Young and perhaps foolish, we were trying to figure out the source of a famous quotation from Shakespeare while drinking a few beers at Pat-‘n’-Steve’s house. I disremember which quotation, but it may have been “They do not love that do not show their love.” Probably not “You, minion, are too saucy.” Someone thought it might be from A Comedy of Errors; two other possibilities were Measure for Measure or The Merry Wives of Windsor. Finally, with some hesitation – since it was about 10:00 p.m. and we were students at Covenant College, which strictly forbade drinking – we decided to call Dr. Barker, our English professor and repository of every known quotation from Shakespeare.
Had this discussion taken place 47 years later, we could have had the answer almost instantly, via our smart phones. We wouldn’t have had to worry that Dr. Barker would smell the beer on Steve’s breath and we would have known right away that the quotation came from Two Gentleman of Verona.
Our friends were taking their farewells when Neil spotted a hawk soaring above us. It wasn’t a red-tailed but definitely some sort of buteo. Neil quickly checked on his bird ID app and we could tell in seconds that the conformation meant it was a relatively rare (for our area) broad-winged hawk. This particular app is also very useful for identifying bird songs for those of us who are inexperienced or avianly tone-deaf.
The smart phone also helps a person cheat on cross-word puzzles and stop dead trivial pursuit arguments about who is the greatest football player of all time. With the smart phone we also video-recorded my brother Brian on my Kubota, model B2320, the object of his covetousness. It is a delightful record of a delightful visit.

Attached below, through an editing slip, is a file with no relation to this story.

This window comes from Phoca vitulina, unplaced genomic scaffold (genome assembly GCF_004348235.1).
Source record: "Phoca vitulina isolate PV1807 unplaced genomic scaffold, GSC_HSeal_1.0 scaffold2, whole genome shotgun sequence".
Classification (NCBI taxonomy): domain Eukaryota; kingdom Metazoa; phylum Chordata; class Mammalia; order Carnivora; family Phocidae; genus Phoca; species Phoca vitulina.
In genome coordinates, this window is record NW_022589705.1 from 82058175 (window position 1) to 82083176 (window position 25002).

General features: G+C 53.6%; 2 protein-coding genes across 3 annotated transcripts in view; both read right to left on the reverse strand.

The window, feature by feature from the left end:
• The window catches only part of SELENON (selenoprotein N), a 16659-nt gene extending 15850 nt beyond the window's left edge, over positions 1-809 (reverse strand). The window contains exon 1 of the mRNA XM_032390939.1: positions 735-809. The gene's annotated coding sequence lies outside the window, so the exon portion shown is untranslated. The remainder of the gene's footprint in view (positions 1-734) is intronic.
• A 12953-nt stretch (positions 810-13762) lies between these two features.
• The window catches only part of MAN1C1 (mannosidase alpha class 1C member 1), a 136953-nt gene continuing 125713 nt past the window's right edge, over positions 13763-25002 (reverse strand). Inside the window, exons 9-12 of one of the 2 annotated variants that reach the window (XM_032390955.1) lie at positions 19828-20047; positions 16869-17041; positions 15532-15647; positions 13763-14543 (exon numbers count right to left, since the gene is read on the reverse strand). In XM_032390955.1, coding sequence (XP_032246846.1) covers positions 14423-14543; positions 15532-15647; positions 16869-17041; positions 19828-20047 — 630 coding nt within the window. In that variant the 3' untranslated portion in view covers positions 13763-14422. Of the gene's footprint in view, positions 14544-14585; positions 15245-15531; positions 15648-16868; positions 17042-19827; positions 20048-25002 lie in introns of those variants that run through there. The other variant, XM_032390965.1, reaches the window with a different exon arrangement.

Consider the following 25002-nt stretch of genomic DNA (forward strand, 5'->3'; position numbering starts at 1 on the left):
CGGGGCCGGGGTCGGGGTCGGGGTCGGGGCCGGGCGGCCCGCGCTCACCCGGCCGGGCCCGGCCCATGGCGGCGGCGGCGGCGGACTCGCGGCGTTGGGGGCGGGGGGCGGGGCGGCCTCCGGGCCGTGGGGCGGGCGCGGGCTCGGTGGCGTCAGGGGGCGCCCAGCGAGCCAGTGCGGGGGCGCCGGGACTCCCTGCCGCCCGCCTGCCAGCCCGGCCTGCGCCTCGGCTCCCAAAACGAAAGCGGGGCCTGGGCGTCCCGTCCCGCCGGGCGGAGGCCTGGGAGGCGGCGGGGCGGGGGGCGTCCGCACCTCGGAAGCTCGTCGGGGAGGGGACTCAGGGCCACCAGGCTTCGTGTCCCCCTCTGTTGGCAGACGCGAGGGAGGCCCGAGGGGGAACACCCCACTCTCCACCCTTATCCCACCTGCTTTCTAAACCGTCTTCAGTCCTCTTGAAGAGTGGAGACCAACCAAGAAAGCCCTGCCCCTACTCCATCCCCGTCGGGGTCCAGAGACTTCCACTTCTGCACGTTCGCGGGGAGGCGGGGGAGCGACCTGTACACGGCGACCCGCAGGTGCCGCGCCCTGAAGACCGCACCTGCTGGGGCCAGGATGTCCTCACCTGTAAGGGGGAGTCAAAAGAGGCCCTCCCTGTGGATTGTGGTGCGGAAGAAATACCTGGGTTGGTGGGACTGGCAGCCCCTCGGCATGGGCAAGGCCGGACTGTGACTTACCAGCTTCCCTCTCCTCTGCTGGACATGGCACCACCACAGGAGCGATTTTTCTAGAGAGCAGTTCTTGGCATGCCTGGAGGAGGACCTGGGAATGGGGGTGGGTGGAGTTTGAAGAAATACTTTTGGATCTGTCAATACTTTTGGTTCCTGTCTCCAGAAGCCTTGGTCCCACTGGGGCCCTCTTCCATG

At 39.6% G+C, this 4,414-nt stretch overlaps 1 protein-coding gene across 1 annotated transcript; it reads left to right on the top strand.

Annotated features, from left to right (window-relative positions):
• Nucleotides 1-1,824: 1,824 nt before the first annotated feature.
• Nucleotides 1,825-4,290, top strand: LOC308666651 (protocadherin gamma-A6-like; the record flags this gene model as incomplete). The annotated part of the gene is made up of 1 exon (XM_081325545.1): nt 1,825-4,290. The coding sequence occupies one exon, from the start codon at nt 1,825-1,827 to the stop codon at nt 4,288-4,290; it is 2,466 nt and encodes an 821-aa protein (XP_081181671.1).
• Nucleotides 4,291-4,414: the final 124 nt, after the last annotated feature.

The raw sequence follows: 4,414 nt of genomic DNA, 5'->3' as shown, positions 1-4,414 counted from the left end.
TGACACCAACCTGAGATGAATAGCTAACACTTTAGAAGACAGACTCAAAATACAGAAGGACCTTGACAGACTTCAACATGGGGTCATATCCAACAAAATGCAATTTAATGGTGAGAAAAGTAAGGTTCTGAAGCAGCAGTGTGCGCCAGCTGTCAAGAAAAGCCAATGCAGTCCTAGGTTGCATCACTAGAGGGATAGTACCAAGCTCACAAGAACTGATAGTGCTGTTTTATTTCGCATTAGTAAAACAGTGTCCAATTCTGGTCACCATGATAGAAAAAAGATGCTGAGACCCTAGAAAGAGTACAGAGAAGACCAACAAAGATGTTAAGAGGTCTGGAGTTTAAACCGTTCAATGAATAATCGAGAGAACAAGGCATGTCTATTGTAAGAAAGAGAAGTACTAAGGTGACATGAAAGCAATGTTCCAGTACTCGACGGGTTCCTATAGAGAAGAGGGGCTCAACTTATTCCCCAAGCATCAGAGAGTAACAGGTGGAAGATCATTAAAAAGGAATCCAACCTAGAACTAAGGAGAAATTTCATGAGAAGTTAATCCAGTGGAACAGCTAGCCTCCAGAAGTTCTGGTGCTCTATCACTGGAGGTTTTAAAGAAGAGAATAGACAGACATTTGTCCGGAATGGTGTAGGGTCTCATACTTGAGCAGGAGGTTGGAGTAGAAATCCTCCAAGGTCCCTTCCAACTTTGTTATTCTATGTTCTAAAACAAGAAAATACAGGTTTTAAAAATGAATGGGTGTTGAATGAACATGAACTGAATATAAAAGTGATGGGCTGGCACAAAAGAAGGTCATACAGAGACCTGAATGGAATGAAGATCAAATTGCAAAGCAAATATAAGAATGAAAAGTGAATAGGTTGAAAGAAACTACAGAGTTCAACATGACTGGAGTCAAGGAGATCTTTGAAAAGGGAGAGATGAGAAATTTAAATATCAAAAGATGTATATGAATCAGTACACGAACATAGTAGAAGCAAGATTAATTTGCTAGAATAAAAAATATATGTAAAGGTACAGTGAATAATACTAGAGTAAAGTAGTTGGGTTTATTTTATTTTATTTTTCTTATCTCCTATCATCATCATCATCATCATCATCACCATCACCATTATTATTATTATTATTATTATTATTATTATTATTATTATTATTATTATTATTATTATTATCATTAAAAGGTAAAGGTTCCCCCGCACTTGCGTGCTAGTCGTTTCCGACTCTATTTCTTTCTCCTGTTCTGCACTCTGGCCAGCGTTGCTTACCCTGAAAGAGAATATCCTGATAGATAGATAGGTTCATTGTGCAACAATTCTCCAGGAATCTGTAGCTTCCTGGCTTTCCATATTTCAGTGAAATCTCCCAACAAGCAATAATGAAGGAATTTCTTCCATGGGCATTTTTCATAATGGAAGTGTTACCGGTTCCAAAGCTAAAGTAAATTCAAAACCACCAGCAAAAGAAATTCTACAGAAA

There. I’ve done it. I’ve said positive things about the smart phone. There are a few howevers, however.
I’ve always struggled with interrupting people before they finish speaking. Telephones interrupt, too, but nothing like cell-phones and if these phones are “smart,” they are even worse.
I wonder how parents and teachers guide their students in showing respect and courtesy when many, if not most, of the people with whom children associate are regularly paged, beeped, texted, sung to, or otherwise notified of things that may or may not be of any significance.
Angela Reitsma Bick, editor of Christian Courier, gave me these instructions for an issue with a smart phone theme: “If you don’t have a smart phone, write about that!” I have a smart phone but usually only use it as a telephone for emergencies. No apps, I guess.
Angela continues: “Or, if this whole topic drives you bonkers, you are as always welcome to write about something completely unrelated to our theme. :-)” For the record: This whole topic drives me bonkers, and in spite of all the writings I’ve seen about “redeeming technology,” I am convinced that the smart phone – simply by being there – affects human behaviour more than sermons do. I would go on but I just got a text from someone about the wonderful hamburger he ate.
I would like to put a sign up on our door: “You are welcome to smoke in this house, but turn your d— cell-phone off.”
“Our Father who art in . . . just a sec; I’ve got to take this.”
Why is it that at most worship services and almost all concerts, cell phones must be turned off, but not when friends – guests and hosts – gather in fellowship?
No conclusions here. I tried the phrase, “Mixed blessing.” It sounded OK, but “mixed curse” a little much. Is a smart phone more like a hunting rifle or more like a mortar? What would be “in-between” these options? Is there an “in-between?” I don’t know exac. . .
Sorry, gotta go. Meghan just texted me about my column for CC.